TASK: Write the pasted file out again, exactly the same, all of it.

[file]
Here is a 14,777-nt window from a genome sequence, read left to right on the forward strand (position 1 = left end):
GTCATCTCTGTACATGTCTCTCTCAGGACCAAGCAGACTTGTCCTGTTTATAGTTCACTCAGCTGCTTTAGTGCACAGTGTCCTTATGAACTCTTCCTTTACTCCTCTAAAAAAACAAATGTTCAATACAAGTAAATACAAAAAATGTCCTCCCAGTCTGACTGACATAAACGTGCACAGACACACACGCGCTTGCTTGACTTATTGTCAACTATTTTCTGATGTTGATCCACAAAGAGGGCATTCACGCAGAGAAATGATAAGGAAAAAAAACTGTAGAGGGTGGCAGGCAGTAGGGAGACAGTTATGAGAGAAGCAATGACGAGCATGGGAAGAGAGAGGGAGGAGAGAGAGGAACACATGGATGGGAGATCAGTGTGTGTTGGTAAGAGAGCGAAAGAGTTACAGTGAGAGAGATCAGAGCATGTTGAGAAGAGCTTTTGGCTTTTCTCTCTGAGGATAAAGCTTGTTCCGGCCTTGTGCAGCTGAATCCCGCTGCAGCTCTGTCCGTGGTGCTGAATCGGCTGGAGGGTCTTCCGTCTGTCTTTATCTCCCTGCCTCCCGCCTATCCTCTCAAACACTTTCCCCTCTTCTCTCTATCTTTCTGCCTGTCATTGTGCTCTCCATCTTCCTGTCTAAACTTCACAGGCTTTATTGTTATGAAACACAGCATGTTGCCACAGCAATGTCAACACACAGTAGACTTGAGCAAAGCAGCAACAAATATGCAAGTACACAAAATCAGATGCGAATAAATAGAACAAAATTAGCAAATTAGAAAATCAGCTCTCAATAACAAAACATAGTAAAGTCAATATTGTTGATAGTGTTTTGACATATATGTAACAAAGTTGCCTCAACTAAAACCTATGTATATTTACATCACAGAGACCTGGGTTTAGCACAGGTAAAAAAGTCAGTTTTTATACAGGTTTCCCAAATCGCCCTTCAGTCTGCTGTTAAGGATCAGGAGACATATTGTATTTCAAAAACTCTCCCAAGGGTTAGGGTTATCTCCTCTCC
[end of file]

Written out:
Here is a 14,777-nt window from a genome sequence, read left to right on the forward strand (position 1 = left end):
GTCATCTCTGTACATGTCTCTCTCAGGACCAAGCAGACTTGTCCTGTTTATAGTTCACTCAGCTGCTTTAGTGCACAGTGTCCTTATGAACTCTTCCTTTACTCCTCTAAAAAAACAAATGTTCAATACAAGTAAATACAAAAAATGTCCTCCCAGTCTGACTGACATAAACGTGCACAGACACACACGCGCTTGCTTGACTTATTGTCAACTATTTTCTGATGTTGATCCACAAAGAGGGCATTCACGCAGAGAAATGATAAGGAAAAAAAACTGTAGAGGGTGGCAGGCAGTAGGGAGACAGTTATGAGAGAAGCAATGACGAGCATGGGAAGAGAGAGGGAGGAGAGAGAGGAACACATGGATGGGAGATCAGTGTGTGTTGGTAAGAGAGCGAAAGAGTTACAGTGAGAGAGATCAGAGCATGTTGAGAAGAGCTTTTGGCTTTTCTCTCTGAGGATAAAGCTTGTTCCGGCCTTGTGCAGCTGAATCCCGCTGCAGCTCTGTCCGTGGTGCTGAATCGGCTGGAGGGTCTTCCGTCTGTCTTTATCTCCCTGCCTCCCGCCTATCCTCTCAAACACTTTCCCCTCTTCTCTCTATCTTTCTGCCTGTCATTGTGCTCTCCATCTTCCTGTCTAAACTTCACAGGCTTTATTGTTATGAAACACAGCATGTTGCCACAGCAATGTCAACACACAGTAGACTTGAGCAAAGCAGCAACAAATATGCAAGTACACAAAATCAGATGCGAATAAATAGAACAAAATTAGCAAATTAGAAAATCAGCTCTCAATAACAAAACATAGTAAAGTCAATATTGTTGATAGTGTTTTGACATATATGTAACAAAGTTGCCTCAACTAAAACCTATGTATATTTACATCACAGAGACCTGGGTTTAGCACAGGTAAAAAAGTCAGTTTTTATACAGGTTTCCCAAATCGCCCTTCAGTCTGCTGTTAAGGATCAGGAGACATATTGTATTTCAAAAACTCTCCCAAGGGTTAGGGTTATCTCCTCTCC